Geoffrey de Mandeville, one of the richest of the king’s barons, was rewarded with extensive lands, mostly in Essex, but also in ten other counties, as well as being appointed constable of the Tower of London.

Eudo Dapifer also held lands in Essex and nine other counties. He was responsible for the building of Colchester Castle, the largest Norman keep in England, becoming its first constable. In 1096/7 he founded St. John’s Abbey in the town and was buried there in 1120.

Although both deeds relate to land in Essex and are dated 80 years after the Norman Conquest, Geoffrey de Mandeville begins by greeting all his men French and English in the first deed (om[n]ib[us] hominib[us] suis franc[ie] et anglic[e]) and all his Barons and clerks and lay men French and English in the second (Om[n]ib[us] Baronib[us] et hominib[us] suis clericis et Laicis franc[ie] et angl[ice]).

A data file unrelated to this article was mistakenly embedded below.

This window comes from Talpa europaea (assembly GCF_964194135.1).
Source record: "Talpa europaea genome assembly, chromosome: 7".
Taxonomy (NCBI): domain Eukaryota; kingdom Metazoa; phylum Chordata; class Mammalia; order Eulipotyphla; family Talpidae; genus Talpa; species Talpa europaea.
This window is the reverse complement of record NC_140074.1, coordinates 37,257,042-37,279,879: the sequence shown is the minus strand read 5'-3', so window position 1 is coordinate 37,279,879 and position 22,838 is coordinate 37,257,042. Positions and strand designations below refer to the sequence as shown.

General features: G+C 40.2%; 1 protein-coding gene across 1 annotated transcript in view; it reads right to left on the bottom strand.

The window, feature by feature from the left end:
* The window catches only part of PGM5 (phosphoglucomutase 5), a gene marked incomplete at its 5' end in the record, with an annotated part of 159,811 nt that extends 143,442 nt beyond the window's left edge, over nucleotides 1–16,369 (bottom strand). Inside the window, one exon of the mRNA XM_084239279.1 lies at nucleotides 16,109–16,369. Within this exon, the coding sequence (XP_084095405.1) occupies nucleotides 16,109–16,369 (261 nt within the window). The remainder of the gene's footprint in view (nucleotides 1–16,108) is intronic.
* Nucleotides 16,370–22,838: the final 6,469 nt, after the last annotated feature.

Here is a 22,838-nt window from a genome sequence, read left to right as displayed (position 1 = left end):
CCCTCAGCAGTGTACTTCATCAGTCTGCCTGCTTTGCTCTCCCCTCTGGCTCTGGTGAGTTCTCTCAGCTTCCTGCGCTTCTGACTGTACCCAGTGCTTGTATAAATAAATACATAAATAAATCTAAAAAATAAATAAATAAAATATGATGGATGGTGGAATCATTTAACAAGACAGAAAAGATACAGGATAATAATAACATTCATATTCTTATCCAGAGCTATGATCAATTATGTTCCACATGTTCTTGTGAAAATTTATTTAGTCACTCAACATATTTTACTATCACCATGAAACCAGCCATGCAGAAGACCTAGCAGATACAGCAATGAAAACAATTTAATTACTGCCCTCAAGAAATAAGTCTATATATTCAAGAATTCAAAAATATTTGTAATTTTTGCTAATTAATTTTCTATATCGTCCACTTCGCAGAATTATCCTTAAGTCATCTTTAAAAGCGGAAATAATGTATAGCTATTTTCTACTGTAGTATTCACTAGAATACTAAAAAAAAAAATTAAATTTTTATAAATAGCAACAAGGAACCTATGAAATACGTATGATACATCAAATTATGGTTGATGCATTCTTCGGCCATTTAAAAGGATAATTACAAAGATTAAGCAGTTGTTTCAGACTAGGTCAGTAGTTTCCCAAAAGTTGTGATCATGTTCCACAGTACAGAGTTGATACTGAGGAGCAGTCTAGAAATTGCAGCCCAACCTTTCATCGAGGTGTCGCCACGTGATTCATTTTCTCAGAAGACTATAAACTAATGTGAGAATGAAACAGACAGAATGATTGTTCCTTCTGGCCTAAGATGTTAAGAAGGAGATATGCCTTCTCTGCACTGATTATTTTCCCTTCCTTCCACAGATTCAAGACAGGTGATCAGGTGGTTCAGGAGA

The Geoffrey de Mandeville named in these documents (the grandson of the first Geoffrey and Eudo Dapifer) founded Walden Abbey (which after the Dissolution of the Monasteries in the 1530s became what is today Audley End), and built the castle at Saffron Walden.  He was prominent in the civil war in King Stephen’s reign when a contemporary chronicler wrote that ‘men said openly that Christ and his saints slept’.  As a reward for his support for King Stephen he was made Earl of Essex.

After Stephen’s capture in 1141 Geoffrey changed sides to support Stephen’s cousin and rival the Empress Matilda and she appointed him constable of the Tower, forgave him debts owed to the Crown, granted him lands in Normandy and appointed him sheriff of Essex, Hertfordshire, Middlesex and London.  He died in 1144 from an arrow wound while in rebellion against the king.

The documents will be on display in the Searchroom throughout April 2016.

 

 

 

Essex at Agincourt

Following Essex at Agincourt on Saturday 31 October 2015, archivist Katharine Schofield has written a summary of the involvement of Essex noblemen in this famous battle.